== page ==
Never change this element of the structure directly but use the
fl_set_object_return() instead! Especially in
the case of objects having child objects also the corresponding
settings for child objects may need changes and which automatically
get adjusted when the above function is used.
Set to what calling the object handling function did return (and
pruned to what the object is supposed to return according to the
how_return element). Can be either
Handling function did
Handling function detected a change of the objects state.
Handling function detected end of interaction with object.
FL_RETURN_END are bits
that can be bitwise ored. If both are set this indicates that the
objects state was changed and the interaction ended.
The generic object construction routine
typedef int (*FL_HANDLEPTR)(FL_OBJECT *obj, int event, FL_Coord mx, FL_Coord my, int key, void *raw_event); FL_OBJECT *fl_make_object(int objclass, int type, FL_Coord x, FL_Coord y, FL_Coord w, FL_Coord h, const char *label, FL_HANDLEPTR handle);
allocates a chunk of memory appropriate for all object classes and initializes the newly allocated object to the following state:
obj->resize = FL_RESIZE_X | FL_RESIZE_Y; obj->nwgravity = obj->segravity = FL_NoGravity; obj->boxtype = FL_NO_BOX; obj->align = FL_ALIGN_CENTER | FL_ALIGN_INSIDE; obj->lcol = FL_BLACK; obj->lsize = FL_DEFAULT_SIZE; obj->lstyle = FL_NORMAL_STYLE; obj->col1 = FL_COL1; obj->col2 = FL_MCOL; obj->wantkey = FL_KEY_NORMAL; obj->active = 1; obj->visible = 1; obj->bw = borderWidth_resource_set ? resource_val : FL_BOUND_WIDTH; obj->u_ldata = 0; obj->u_vdata = 0; obj->spec = NULL; obj->how_return = FL_RETURN_CHANGED
In some situations it can be also useful to make an object a child
of another object. An example is the scrollbar object. It has three
child objects, a slider and two buttons, which all three are children
of the scrollbar object. To make an object
child a child
object of an object named
parent use the function
void fl_add_child(FL_OBJECT *parent, FL_OBJECT *child);
When creating a composite object you will typically add callbacks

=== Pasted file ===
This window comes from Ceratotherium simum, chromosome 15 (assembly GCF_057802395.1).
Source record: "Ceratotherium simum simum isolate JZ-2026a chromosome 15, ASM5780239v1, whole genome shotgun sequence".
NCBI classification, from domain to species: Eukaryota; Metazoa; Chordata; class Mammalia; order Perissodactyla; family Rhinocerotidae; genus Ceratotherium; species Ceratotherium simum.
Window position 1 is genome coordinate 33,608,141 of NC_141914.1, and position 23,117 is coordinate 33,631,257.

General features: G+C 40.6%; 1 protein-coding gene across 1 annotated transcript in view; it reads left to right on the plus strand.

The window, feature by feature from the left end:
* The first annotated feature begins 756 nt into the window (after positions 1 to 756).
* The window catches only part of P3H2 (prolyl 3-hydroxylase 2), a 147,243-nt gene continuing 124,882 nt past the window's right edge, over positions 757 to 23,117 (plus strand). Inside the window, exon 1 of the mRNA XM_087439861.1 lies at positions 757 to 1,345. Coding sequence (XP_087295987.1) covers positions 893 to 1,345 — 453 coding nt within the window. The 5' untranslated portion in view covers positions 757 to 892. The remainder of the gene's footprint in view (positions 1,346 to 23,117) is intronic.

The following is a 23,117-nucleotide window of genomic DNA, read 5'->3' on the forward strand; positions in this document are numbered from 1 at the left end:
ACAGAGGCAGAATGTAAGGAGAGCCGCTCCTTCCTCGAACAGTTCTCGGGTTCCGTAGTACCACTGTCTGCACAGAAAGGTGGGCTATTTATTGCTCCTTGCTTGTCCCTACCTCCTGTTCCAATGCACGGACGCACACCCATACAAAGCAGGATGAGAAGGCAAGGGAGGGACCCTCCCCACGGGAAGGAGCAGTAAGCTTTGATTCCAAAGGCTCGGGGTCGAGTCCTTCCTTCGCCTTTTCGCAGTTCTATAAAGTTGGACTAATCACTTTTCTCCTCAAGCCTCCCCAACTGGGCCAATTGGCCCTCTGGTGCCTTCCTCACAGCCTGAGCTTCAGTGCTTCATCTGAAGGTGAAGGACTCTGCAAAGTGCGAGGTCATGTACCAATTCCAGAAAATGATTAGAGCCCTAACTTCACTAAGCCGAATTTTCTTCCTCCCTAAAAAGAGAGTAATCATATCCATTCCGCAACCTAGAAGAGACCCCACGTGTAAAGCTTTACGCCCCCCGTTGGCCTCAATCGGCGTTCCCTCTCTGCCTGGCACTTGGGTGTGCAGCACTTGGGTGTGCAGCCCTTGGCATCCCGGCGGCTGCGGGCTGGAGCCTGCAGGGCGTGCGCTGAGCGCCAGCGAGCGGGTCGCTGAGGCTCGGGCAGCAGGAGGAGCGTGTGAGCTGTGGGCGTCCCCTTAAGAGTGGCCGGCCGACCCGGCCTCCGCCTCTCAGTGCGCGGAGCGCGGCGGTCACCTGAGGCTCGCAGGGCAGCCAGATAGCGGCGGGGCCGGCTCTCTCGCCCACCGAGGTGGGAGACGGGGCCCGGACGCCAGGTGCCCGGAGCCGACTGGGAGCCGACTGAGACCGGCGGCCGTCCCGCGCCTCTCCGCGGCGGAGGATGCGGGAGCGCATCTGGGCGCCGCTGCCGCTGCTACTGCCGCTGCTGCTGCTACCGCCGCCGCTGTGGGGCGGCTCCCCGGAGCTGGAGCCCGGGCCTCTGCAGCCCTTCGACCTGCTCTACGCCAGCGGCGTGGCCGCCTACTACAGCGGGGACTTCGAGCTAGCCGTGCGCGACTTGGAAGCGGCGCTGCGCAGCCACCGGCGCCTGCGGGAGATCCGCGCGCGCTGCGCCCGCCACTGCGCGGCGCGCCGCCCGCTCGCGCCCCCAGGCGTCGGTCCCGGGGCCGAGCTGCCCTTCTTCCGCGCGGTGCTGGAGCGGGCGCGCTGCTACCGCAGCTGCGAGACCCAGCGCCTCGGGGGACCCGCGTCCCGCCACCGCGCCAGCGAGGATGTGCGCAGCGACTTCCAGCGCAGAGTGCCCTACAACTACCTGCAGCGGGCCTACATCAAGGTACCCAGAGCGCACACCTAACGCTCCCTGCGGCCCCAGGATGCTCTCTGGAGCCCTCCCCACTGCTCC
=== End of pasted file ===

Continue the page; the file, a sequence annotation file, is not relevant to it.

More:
for the child object that handle what happens on events for these
child objects (e.g., for the scrollbar the buttons have callbacks
that update the internal state for the scrollbar object and result
in the slider getting shifted). Within these callback functions
returned elements of the parent can be changed to
influence if and what gets reported to the application via
There is rarely any need for the new object class to know how the
object is added to a form and how the Forms Library manages the
geometry, e.g., does an object have its own window etc. Nonetheless
if this information is required, use
FL_ObjWin() on the
object to obtain the window resource ID of the window the object
belongs to. Beware that an object window ID may be shared with other
objects(14). Always remove an object
from the screen with
The class routine/application may reference the following members of
FL FORM structure to obtain information on the status of
the form, but should not modify them directly:
Indicates if the form is visible on the screen (mapped). Never change
it directly, use
Indicates if the form is deactivated. Never change it directly, use
FL OBJECT *focusobj
This pointer points to the object on the form that has the input focus.
FL OBJECT *first
The first object on the form. Pointer to a linked list.
The forms window.
The only exception is the canvas class where the window ID is guaranteed to be non-shared.